As one of my elementary school teachers put it to my mom at parent teacher conference one night, “Wendy, your daughter is… tenacious.” My mom laughed and said, “that’s a nice way of saying she’s stubborn.” And it’s true. I’m not sure what caused me to be this way, but it ensured that even to this day I have never been particularly good with a pencil or paint brush; I found my creative calling in photography and writing instead. Maybe I just didn’t want to take after my mother and grandmother; I wanted to do my own thing. Because of this, I never sat in on any of my mom’s classes. Looking back, I probably could have learned a lot from her.

"Amaryllis" © Richard Harpum

"Still Life in the Sun" © Tien Frogget
But the one thing that I do remember is watching her do the still life setups for her classes. The way she would take a table and arrange fruit or flowers or vases and other objects on it and then do various lighting setups to teach them about the direction of light and how it touches different objects. Still life is all about the way light will bounce off of some things, and bend through the more translucent objects, like glass, and the way it makes shadows and defines shape and color.

For some reason, out of all the things she taught, this was the one that held my attention and fascination, and one of the few things that stuck with me through the years. It caused me to experiment with my own still life photos when I later got into photography, and instilled within me a lifelong love for the relationship between stationary objects and light.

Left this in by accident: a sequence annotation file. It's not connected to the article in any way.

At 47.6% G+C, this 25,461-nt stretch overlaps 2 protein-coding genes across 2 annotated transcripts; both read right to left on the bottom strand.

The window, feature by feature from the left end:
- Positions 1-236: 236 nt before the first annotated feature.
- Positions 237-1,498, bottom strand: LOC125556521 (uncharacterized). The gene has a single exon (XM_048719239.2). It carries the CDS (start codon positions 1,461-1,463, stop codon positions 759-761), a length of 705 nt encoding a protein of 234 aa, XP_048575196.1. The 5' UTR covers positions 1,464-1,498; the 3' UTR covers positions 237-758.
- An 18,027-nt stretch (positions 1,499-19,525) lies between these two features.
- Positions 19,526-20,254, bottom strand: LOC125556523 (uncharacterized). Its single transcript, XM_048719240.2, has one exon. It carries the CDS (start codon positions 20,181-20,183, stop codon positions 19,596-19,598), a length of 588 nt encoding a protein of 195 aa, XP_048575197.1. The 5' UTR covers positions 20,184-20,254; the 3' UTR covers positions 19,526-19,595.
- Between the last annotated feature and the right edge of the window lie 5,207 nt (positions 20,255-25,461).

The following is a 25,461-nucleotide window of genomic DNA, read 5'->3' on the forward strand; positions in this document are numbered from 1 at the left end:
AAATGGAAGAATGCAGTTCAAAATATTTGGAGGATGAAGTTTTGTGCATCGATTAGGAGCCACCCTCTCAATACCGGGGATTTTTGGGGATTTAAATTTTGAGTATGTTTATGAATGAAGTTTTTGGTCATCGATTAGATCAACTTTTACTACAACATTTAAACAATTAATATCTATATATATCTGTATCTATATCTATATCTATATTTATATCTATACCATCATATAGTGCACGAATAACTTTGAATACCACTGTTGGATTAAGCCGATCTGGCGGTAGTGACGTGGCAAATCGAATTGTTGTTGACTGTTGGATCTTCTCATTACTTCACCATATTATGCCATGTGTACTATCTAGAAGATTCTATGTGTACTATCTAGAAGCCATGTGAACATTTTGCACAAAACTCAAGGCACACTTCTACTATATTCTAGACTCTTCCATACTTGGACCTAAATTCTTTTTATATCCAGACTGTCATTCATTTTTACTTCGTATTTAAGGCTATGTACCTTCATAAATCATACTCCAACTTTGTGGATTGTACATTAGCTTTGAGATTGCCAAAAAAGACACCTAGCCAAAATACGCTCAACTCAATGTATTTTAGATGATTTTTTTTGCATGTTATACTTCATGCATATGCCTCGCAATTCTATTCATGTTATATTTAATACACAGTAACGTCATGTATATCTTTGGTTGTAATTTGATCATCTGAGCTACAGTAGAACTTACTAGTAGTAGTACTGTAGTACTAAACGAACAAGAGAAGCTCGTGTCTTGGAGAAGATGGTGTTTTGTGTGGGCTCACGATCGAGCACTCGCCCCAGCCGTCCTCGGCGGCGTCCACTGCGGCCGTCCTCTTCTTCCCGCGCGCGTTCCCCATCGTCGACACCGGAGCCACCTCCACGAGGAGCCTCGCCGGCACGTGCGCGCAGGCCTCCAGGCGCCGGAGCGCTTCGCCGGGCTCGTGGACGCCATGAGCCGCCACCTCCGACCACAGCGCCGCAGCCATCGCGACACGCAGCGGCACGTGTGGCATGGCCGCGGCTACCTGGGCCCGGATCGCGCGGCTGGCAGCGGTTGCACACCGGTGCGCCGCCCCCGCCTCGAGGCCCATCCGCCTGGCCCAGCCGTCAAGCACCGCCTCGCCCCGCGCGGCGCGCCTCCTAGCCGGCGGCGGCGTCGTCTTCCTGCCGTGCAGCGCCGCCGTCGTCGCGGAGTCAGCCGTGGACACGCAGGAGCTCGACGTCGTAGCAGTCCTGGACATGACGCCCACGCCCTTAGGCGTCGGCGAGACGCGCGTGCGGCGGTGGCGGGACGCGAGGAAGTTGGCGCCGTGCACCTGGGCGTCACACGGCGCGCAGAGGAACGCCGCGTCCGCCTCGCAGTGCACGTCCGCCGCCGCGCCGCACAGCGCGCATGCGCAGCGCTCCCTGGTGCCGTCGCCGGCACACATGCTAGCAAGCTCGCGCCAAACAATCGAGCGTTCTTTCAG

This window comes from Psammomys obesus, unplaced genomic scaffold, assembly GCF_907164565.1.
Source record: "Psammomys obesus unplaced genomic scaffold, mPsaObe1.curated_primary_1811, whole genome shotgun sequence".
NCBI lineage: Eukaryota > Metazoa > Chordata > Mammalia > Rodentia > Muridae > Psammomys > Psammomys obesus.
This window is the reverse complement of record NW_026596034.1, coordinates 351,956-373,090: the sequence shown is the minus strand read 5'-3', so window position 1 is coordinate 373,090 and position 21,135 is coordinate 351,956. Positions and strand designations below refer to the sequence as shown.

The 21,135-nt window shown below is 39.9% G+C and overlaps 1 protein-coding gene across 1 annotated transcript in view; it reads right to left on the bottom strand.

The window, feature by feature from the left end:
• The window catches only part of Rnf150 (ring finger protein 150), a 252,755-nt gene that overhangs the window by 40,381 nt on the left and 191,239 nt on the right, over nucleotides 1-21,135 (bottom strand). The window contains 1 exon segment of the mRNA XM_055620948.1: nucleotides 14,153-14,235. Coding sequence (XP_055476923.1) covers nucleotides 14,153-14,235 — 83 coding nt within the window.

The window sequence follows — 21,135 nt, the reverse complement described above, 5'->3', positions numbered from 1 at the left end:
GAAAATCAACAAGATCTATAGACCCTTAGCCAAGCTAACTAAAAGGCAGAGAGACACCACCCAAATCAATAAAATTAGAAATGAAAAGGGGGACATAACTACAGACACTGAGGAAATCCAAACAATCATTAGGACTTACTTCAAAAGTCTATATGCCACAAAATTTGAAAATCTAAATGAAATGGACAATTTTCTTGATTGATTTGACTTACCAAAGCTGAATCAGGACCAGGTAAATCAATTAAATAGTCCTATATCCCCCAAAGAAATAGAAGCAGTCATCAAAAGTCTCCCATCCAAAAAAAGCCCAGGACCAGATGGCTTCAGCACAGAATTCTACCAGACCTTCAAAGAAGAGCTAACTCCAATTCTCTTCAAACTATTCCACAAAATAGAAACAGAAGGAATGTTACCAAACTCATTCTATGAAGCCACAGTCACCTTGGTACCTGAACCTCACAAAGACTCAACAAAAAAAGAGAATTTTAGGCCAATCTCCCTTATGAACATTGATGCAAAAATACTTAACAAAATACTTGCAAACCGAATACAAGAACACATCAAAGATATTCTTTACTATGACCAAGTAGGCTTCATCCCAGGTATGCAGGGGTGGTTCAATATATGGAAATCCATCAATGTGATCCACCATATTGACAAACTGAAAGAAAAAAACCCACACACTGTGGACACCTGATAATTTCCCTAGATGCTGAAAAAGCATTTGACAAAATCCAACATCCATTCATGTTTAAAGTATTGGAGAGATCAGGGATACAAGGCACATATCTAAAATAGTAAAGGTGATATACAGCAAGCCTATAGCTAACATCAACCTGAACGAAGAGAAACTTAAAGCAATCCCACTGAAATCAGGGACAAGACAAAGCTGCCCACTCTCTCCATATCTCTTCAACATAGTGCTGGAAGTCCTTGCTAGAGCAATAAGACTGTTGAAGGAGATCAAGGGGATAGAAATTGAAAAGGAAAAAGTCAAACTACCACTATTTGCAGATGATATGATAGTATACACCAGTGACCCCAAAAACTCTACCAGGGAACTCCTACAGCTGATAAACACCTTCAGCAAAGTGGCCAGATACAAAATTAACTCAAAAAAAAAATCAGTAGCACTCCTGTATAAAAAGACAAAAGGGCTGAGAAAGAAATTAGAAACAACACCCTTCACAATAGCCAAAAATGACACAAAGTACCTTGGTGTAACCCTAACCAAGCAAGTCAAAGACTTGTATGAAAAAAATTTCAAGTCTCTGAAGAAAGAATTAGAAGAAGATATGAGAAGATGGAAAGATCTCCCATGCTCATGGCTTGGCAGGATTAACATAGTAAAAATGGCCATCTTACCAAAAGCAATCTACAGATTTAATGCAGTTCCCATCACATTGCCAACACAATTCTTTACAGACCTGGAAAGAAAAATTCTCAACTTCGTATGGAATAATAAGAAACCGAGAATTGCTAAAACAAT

I really appreciate an artist that can capture that on canvas, for truly, it doesn’t matter what creative medium you choose: we are all ultimately painting our own light and shadow.

"Tea by the Sea" © Steve Henderson

"Time" © Tien Frogget

Wednesday, August 8, 2012

The Surreal Artistic Photography of Erin Sparler

"Green House" © Erin Sparler
Erin Sparler’s artistic photographs are dizzyingly beautiful creations,
multiple exposure shots that were all taken in-camera, with no editing in Photoshop. Delving into the abstract by photographing her physical world and then adjusting it, she transports you into an altered state where ordinary becomes extraordinary.